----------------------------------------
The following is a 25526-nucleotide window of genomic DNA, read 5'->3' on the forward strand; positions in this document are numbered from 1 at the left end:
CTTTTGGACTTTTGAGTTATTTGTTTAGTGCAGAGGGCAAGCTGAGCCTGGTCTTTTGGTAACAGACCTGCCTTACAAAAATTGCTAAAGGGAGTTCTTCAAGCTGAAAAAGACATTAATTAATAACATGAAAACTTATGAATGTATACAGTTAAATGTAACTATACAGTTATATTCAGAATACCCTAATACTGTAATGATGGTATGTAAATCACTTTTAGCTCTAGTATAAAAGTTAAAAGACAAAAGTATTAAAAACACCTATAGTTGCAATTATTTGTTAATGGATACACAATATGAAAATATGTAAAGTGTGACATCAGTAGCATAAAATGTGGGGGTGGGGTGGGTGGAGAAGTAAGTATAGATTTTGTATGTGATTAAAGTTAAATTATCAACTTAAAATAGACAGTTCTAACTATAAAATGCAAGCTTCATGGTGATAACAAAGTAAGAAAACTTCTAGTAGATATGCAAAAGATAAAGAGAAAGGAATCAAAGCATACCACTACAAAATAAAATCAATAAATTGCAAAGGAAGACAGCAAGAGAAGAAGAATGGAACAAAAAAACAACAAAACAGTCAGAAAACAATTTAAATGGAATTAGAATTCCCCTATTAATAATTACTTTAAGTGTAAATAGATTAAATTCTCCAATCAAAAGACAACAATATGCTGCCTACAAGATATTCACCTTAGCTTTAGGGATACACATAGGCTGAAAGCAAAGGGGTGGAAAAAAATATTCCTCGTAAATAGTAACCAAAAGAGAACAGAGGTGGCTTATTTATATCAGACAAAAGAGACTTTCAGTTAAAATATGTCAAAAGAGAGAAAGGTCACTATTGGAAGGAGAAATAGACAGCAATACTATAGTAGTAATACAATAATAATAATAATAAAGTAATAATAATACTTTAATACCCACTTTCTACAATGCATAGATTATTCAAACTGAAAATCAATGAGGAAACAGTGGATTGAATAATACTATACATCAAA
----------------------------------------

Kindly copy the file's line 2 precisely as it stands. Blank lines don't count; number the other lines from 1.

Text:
CTTTTGGACTTTTGAGTTATTTGTTTAGTGCAGAGGGCAAGCTGAGCCTGGTCTTTTGGTAACAGACCTGCCTTACAAAAATTGCTAAAGGGAGTTCTTCAAGCTGAAAAAGACATTAATTAATAACATGAAAACTTATGAATGTATACAGTTAAATGTAACTATACAGTTATATTCAGAATACCCTAATACTGTAATGATGGTATGTAAATCACTTTTAGCTCTAGTATAAAAGTTAAAAGACAAAAGTATTAAAAACACCTATAGTTGCAATTATTTGTTAATGGATACACAATATGAAAATATGTAAAGTGTGACATCAGTAGCATAAAATGTGGGGGTGGGGTGGGTGGAGAAGTAAGTATAGATTTTGTATGTGATTAAAGTTAAATTATCAACTTAAAATAGACAGTTCTAACTATAAAATGCAAGCTTCATGGTGATAACAAAGTAAGAAAACTTCTAGTAGATATGCAAAAGATAAAGAGAAAGGAATCAAAGCATACCACTACAAAATAAAATCAATAAATTGCAAAGGAAGACAGCAAGAGAAGAAGAATGGAACAAAAAAACAACAAAACAGTCAGAAAACAATTTAAATGGAATTAGAATTCCCCTATTAATAATTACTTTAAGTGTAAATAGATTAAATTCTCCAATCAAAAGACAACAATATGCTGCCTACAAGATATTCACCTTAGCTTTAGGGATACACATAGGCTGAAAGCAAAGGGGTGGAAAAAAATATTCCTCGTAAATAGTAACCAAAAGAGAACAGAGGTGGCTTATTTATATCAGACAAAAGAGACTTTCAGTTAAAATATGTCAAAAGAGAGAAAGGTCACTATTGGAAGGAGAAATAGACAGCAATACTATAGTAGTAATACAATAATAATAATAATAAAGTAATAATAATACTTTAATACCCACTTTCTACAATGCATAGATTATTCAAACTGAAAATCAATGAGGAAACAGTGGATTGAATAATACTATACATCAAA